I've been working on setting up a Digital Alchemy Gallery on this site. I was going to say that I no longer work in this idiom when I realized that I've actually got several new works that clearly fall into the category. Its strange how our minds can create false ideas about how we define ourselves and our work. As of this post, this piece is now called Diary of a Root Sprite. We'll see if that sticks. It is essentially done, perhaps a few minor tweaks, but nothing that could be noticed on the web will change. (The piece is 25" wide and 75" tall)
This particular piece results from several images acquired on the summer 2006 road trip. As I motored north on US 395 , making the return loop, I got close to the Oregon Border where I spotted this scruffy tree along side the road––a Pinyon pine I think. I always keep my eyes out for trees that have good separation from there environment.
In photography, separation of the subject matter from the background can be very important, especially with trees. Most trees stand near other trees and the fractal complexity of the branches blend the edges of one tree to another and make it very hard to 'see' a clear image of the subject. In everyday life our 3D binocular vision solves this problem for us and allows us to appreciate a single tree in a forest. But in the 2D world of photography this is not possible. This is why so many images taken in forests are disappointing. You usually need to be thinking about separation when photographing in nature. A lone tree on top of a hill is the best possible separation of all and this was the case here.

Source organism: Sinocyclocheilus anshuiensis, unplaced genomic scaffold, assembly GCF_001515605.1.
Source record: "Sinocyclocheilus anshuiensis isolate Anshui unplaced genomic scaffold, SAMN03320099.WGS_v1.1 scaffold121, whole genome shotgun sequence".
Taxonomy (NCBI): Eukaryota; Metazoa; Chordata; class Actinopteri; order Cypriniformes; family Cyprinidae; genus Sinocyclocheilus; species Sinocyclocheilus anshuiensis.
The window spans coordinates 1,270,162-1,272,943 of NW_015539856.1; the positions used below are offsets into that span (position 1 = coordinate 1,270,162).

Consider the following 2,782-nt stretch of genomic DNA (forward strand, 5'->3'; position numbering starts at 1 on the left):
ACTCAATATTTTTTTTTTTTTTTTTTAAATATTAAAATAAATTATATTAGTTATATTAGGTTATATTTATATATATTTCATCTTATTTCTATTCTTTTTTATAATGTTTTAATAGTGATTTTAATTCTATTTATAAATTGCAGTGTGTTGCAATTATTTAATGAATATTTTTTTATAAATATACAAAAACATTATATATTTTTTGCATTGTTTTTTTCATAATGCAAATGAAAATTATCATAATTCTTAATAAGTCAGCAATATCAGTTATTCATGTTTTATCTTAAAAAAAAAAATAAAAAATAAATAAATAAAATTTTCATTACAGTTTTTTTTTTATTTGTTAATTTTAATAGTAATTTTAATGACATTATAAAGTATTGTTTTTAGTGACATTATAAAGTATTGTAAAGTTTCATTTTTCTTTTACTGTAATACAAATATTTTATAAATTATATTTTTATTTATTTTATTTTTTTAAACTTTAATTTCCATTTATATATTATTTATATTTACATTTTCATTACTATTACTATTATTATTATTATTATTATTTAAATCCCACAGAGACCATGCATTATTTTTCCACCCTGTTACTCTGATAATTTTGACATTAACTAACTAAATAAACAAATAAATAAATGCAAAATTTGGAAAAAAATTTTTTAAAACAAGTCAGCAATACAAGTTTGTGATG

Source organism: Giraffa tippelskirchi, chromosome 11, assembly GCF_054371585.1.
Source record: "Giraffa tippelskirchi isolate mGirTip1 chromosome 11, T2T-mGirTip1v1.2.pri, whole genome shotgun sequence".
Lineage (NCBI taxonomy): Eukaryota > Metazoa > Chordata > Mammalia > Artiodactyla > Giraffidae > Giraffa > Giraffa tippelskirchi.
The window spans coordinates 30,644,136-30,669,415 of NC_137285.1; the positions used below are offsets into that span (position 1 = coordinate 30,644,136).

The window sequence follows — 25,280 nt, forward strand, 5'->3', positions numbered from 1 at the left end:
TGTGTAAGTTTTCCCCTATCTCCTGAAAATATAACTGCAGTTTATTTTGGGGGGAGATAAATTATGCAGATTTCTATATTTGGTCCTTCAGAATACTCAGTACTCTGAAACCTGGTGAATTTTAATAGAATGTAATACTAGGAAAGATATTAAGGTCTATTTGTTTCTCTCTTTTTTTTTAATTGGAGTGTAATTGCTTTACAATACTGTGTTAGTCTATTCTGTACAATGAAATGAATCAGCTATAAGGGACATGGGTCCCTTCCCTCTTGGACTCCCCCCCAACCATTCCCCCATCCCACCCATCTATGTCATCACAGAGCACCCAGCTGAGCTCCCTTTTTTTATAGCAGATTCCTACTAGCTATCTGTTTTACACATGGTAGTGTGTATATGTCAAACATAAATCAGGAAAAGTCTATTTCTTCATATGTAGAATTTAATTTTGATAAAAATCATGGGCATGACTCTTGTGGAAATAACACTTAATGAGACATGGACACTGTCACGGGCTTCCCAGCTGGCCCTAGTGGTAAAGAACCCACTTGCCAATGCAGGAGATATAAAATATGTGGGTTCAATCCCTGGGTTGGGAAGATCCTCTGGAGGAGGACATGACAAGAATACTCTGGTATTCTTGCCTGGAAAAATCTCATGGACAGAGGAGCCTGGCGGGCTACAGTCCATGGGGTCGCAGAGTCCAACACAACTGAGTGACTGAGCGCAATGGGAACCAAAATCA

I combined this image with another image I made under a tight windblown spruce forest along the Oregon coast--an image so tangled with dead branches that it reminded me of roots in an underworld hollow. The final element is from a scan of a painting I did some years ago, Acrylic on Panel. I scanned it at various stages and this was from the halfway point. I then took half of the face on this painting and flipped it so that a new face appeared, a face strangely inhuman due to the symmetry (most human faces are somewhat unsymmetrical and nothing makes someone look a little odd like doing a mirror flip on their face and making them perfectly symmetrical. Try this out and compare a left side flip with a right side flip. One person can sometimes look like two siblings rather than a single individual. Click here to a get a page that further describes the process behind the Root Sprite. You see, it already has a different title. I'll have to blog on the subject of titles soon.